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'Tech Journalist Hit By Car'

Reporter's Notebook: Infoworld, R.I.P.

That's not quite true. IDG, publisher of the pioneering weekly tech magazine, has announced that April 2 will be the last print edition of the magazine. But it will continue to publish online. Infoworld was one of the first technology publications dating back to its start in 1979.

I love the immediacy and accessibility of online publishing, but I'll miss the print edition of Infoworld, which is where I got my start as a tech reporter. It now seems oh so very 20th century to think in terms of weekly deadlines, but it was very rewarding to see the new issue arrive in the mail, the fruit of our collective efforts.

Reporters sometimes helped out as cover models. One I remember in particular was of disgruntled reviews editor Rory O'Connor sitting in front of a closet overflowing with computer junk. The cover feature was about computers in the closet going unused. This was around 1983; have we solved that one yet? (Yes, I know about recycling and donations, so please don't write in about that).

My then Infoworld colleague John Markoff had the first major story about Microsoft's plan to release something called Windows. It's amusing to think back on that story and note that Microsoft wasn't sure if it wanted windows on the screen to be only tiled (i.e. adjoining) or able to overlap.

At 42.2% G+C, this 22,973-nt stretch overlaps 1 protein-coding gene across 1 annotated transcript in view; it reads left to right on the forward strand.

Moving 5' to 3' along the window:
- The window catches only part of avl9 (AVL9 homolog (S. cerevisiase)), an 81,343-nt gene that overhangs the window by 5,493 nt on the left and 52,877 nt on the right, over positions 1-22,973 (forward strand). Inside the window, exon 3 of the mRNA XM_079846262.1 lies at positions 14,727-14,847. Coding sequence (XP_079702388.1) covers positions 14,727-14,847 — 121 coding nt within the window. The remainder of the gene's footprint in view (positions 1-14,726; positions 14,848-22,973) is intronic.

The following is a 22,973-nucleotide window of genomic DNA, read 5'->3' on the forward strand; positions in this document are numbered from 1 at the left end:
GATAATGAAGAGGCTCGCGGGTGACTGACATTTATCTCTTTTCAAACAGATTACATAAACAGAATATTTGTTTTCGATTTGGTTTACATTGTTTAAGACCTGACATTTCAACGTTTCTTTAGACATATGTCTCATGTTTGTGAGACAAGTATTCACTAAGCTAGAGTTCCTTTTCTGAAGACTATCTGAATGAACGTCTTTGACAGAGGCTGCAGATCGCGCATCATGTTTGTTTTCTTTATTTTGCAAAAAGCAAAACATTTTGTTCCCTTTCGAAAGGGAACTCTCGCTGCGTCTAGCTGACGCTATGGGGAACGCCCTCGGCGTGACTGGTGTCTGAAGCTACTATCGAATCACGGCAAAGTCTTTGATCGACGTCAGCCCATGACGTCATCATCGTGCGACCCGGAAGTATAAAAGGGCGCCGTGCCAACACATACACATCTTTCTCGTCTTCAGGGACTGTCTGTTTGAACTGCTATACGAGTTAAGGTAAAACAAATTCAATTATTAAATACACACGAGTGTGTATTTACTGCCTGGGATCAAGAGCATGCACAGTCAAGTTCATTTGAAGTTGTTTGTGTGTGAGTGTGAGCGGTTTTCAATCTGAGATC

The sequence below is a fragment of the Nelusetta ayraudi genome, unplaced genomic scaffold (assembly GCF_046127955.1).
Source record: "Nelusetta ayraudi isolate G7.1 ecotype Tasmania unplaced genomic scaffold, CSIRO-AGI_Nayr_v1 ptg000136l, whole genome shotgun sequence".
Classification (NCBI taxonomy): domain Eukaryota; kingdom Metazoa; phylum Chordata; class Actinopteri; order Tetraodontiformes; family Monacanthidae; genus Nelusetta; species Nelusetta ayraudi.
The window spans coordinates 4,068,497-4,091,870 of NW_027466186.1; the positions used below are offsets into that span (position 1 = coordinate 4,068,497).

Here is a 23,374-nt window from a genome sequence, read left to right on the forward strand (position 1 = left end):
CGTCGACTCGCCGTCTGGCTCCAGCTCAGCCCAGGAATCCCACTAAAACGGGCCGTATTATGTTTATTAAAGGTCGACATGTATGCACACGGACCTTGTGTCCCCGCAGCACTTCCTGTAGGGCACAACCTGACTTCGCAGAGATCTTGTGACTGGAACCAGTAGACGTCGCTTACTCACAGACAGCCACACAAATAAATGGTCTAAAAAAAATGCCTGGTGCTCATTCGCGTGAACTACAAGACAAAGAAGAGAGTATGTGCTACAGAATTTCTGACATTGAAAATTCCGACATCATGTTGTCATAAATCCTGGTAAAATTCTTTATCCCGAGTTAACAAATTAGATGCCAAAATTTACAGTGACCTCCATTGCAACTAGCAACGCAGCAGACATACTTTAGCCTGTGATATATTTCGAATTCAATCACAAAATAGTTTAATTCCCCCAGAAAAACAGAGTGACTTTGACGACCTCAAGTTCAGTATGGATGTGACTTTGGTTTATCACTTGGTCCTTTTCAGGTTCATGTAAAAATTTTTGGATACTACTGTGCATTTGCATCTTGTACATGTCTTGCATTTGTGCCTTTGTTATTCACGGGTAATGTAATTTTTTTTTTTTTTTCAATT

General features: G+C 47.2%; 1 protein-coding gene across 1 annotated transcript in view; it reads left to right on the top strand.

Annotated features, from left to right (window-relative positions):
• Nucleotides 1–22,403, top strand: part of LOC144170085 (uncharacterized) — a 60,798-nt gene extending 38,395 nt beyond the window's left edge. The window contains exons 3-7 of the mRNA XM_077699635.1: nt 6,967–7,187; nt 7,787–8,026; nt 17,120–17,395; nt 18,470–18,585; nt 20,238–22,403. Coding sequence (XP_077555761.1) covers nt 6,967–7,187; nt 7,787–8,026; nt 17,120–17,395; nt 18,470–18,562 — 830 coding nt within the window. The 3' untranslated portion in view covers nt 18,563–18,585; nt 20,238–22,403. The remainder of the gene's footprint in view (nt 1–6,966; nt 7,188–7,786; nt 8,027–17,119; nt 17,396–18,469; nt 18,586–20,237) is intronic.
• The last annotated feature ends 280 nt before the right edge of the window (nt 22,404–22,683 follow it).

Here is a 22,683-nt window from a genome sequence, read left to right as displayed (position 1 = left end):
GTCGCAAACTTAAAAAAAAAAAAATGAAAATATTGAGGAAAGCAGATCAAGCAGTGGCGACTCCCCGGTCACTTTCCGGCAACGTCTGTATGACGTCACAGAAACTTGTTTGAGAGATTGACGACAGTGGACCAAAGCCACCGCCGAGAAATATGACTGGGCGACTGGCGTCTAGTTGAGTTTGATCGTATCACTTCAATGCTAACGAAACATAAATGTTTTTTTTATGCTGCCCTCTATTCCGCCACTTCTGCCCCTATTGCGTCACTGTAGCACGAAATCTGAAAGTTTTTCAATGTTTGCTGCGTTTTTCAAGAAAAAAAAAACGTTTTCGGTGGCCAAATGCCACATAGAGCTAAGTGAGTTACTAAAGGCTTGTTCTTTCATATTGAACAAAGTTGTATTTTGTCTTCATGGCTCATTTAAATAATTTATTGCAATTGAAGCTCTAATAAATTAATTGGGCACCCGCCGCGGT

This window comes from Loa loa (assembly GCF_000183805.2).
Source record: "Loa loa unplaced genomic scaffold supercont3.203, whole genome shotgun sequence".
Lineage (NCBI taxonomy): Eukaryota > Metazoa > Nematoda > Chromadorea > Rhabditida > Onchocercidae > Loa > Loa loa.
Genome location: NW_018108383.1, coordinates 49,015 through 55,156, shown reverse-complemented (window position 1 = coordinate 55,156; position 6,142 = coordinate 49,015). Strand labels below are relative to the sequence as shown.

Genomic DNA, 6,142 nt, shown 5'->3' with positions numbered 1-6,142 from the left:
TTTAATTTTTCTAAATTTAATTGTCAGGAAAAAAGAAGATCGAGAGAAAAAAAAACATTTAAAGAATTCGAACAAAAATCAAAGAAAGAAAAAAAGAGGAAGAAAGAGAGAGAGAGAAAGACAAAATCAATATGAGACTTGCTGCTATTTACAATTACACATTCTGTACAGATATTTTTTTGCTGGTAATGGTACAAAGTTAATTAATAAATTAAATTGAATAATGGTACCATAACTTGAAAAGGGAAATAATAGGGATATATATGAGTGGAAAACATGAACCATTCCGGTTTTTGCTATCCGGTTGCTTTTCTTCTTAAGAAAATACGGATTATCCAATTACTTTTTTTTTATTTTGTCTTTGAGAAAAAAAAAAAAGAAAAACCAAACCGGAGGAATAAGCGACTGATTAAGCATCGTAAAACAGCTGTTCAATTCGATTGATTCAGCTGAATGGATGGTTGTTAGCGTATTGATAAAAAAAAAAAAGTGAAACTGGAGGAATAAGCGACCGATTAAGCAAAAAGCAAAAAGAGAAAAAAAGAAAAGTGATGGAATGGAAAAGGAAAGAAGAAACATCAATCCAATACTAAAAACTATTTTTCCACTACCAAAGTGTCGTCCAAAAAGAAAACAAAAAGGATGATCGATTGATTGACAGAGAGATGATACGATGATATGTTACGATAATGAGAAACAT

Then there was late great novelist and Infoworld reader John D. MacDonald. He flamed me. To be more specific to the era, he sent me a now-cherished piece of hate mail.

The one-page, typewritten letter was in response to my editorial criticizing Time magazine for naming the computer its "Person of The Year" and putting "a lifeless sculpture" of a computer and person on the cover. The creation was by famed sculptor George Segal, and MacDonald was mortified anyone (that would be me) could be so ignorant of art.

Of course there was a lot less going on in tech back then.

I remember pitching a few stories to then-editor John C. Dvorak who responded that a better story would be if I ran out into traffic.

"C'mon," he said. "'Tech Journalist Hit By Car.' People will love reading that."

Ah, we had fun.

Infoworld the magazine was in many ways a remarkable story of survival. In addition to numerous editors and publishers, the magazine went through many design and format changes -- tabloid to magazine back to tabloid. But its name survived and remained relevant through many new waves of technology.

Certainly the Infoworld name was an improvement over its predecessor, a newsletter IDG purchased called Intelligent Machines Journal.

So why no more print edition? I can only speculate the ad dollars weren't there to keep it going. Infoworld also had a focus on the enterprise market, not unlike its sister publication Computerworld. Perhaps that overlap was part of the problem.

I worked for an Infoworld-competitor in the mid-90s where I had access to focus group comments by a group of IT professionals. One comment repeated by several of them was that they didn't have time to read magazines and got most of their tech news online. That was over 10 years ago. So perhaps Infoworld's move to a strictly online entity is long overdue.

Oh, and John? After all these years I have to say you were right. That is a great headline.

David Needle is West Coast Bureau Chief for internetnews.com.